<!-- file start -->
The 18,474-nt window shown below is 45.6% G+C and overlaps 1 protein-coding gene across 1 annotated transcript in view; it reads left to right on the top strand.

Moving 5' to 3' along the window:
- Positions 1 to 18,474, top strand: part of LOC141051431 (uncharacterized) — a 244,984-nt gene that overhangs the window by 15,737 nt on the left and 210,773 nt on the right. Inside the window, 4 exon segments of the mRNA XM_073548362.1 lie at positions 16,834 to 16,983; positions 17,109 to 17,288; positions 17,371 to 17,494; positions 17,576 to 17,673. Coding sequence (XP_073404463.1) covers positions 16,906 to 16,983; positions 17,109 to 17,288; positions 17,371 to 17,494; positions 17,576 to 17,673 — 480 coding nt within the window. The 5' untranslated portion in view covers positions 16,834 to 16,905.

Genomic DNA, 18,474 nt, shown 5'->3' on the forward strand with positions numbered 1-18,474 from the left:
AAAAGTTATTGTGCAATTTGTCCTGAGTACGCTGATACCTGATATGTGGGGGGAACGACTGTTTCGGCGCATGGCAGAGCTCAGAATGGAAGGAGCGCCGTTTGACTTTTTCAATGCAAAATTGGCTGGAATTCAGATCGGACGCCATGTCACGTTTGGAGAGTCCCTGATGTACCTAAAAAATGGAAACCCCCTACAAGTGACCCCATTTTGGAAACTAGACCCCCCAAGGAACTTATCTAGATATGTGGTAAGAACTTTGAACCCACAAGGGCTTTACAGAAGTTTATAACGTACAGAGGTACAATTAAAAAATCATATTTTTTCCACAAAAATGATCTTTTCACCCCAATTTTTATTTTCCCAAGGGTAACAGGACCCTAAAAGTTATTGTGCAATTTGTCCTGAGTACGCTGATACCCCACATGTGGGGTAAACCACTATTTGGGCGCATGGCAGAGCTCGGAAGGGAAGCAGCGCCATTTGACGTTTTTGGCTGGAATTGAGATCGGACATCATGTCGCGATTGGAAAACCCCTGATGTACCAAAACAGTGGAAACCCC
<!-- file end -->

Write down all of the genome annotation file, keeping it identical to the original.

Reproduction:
The 18,474-nt window shown below is 45.6% G+C and overlaps 1 protein-coding gene across 1 annotated transcript in view; it reads left to right on the top strand.

Moving 5' to 3' along the window:
- Positions 1 to 18,474, top strand: part of LOC141051431 (uncharacterized) — a 244,984-nt gene that overhangs the window by 15,737 nt on the left and 210,773 nt on the right. Inside the window, 4 exon segments of the mRNA XM_073548362.1 lie at positions 16,834 to 16,983; positions 17,109 to 17,288; positions 17,371 to 17,494; positions 17,576 to 17,673. Coding sequence (XP_073404463.1) covers positions 16,906 to 16,983; positions 17,109 to 17,288; positions 17,371 to 17,494; positions 17,576 to 17,673 — 480 coding nt within the window. The 5' untranslated portion in view covers positions 16,834 to 16,905.

Genomic DNA, 18,474 nt, shown 5'->3' on the forward strand with positions numbered 1-18,474 from the left:
AAAAGTTATTGTGCAATTTGTCCTGAGTACGCTGATACCTGATATGTGGGGGGAACGACTGTTTCGGCGCATGGCAGAGCTCAGAATGGAAGGAGCGCCGTTTGACTTTTTCAATGCAAAATTGGCTGGAATTCAGATCGGACGCCATGTCACGTTTGGAGAGTCCCTGATGTACCTAAAAAATGGAAACCCCCTACAAGTGACCCCATTTTGGAAACTAGACCCCCCAAGGAACTTATCTAGATATGTGGTAAGAACTTTGAACCCACAAGGGCTTTACAGAAGTTTATAACGTACAGAGGTACAATTAAAAAATCATATTTTTTCCACAAAAATGATCTTTTCACCCCAATTTTTATTTTCCCAAGGGTAACAGGACCCTAAAAGTTATTGTGCAATTTGTCCTGAGTACGCTGATACCCCACATGTGGGGTAAACCACTATTTGGGCGCATGGCAGAGCTCGGAAGGGAAGCAGCGCCATTTGACGTTTTTGGCTGGAATTGAGATCGGACATCATGTCGCGATTGGAAAACCCCTGATGTACCAAAACAGTGGAAACCCC